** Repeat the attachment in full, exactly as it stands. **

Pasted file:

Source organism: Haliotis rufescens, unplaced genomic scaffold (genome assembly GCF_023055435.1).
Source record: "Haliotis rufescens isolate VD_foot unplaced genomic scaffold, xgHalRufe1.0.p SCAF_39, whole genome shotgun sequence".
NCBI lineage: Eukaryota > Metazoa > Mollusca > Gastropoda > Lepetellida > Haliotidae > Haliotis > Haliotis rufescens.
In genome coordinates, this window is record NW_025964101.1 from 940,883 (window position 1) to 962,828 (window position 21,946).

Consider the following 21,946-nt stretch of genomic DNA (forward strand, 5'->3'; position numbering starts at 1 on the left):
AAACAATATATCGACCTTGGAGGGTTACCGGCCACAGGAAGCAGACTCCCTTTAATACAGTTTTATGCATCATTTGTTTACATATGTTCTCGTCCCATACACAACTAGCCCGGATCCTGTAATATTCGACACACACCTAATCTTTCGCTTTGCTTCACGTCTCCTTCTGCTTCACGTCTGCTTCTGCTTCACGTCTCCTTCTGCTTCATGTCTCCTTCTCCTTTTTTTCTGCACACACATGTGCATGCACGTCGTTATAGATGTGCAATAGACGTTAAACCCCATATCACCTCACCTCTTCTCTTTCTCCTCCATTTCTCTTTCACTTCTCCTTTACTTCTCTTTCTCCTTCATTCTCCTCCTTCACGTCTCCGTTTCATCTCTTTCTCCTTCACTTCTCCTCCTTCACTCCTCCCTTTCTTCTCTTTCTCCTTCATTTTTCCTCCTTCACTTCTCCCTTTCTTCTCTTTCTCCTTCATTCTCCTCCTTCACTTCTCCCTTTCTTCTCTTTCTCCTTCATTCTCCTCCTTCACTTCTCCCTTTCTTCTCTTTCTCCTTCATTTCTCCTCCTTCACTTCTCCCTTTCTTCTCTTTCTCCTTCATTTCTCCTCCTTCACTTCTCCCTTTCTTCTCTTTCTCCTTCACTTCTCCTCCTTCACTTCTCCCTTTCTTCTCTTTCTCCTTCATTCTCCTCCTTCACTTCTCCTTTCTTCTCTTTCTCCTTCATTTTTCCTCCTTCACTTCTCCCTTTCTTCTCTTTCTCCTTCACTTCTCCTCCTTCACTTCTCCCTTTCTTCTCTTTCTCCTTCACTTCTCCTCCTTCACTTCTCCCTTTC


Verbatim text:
Source organism: Haliotis rufescens, unplaced genomic scaffold (genome assembly GCF_023055435.1).
Source record: "Haliotis rufescens isolate VD_foot unplaced genomic scaffold, xgHalRufe1.0.p SCAF_39, whole genome shotgun sequence".
NCBI lineage: Eukaryota > Metazoa > Mollusca > Gastropoda > Lepetellida > Haliotidae > Haliotis > Haliotis rufescens.
In genome coordinates, this window is record NW_025964101.1 from 940,883 (window position 1) to 962,828 (window position 21,946).

Consider the following 21,946-nt stretch of genomic DNA (forward strand, 5'->3'; position numbering starts at 1 on the left):
AAACAATATATCGACCTTGGAGGGTTACCGGCCACAGGAAGCAGACTCCCTTTAATACAGTTTTATGCATCATTTGTTTACATATGTTCTCGTCCCATACACAACTAGCCCGGATCCTGTAATATTCGACACACACCTAATCTTTCGCTTTGCTTCACGTCTCCTTCTGCTTCACGTCTGCTTCTGCTTCACGTCTCCTTCTGCTTCATGTCTCCTTCTCCTTTTTTTCTGCACACACATGTGCATGCACGTCGTTATAGATGTGCAATAGACGTTAAACCCCATATCACCTCACCTCTTCTCTTTCTCCTCCATTTCTCTTTCACTTCTCCTTTACTTCTCTTTCTCCTTCATTCTCCTCCTTCACGTCTCCGTTTCATCTCTTTCTCCTTCACTTCTCCTCCTTCACTCCTCCCTTTCTTCTCTTTCTCCTTCATTTTTCCTCCTTCACTTCTCCCTTTCTTCTCTTTCTCCTTCATTCTCCTCCTTCACTTCTCCCTTTCTTCTCTTTCTCCTTCATTCTCCTCCTTCACTTCTCCCTTTCTTCTCTTTCTCCTTCATTTCTCCTCCTTCACTTCTCCCTTTCTTCTCTTTCTCCTTCATTTCTCCTCCTTCACTTCTCCCTTTCTTCTCTTTCTCCTTCACTTCTCCTCCTTCACTTCTCCCTTTCTTCTCTTTCTCCTTCATTCTCCTCCTTCACTTCTCCTTTCTTCTCTTTCTCCTTCATTTTTCCTCCTTCACTTCTCCCTTTCTTCTCTTTCTCCTTCACTTCTCCTCCTTCACTTCTCCCTTTCTTCTCTTTCTCCTTCACTTCTCCTCCTTCACTTCTCCCTTTC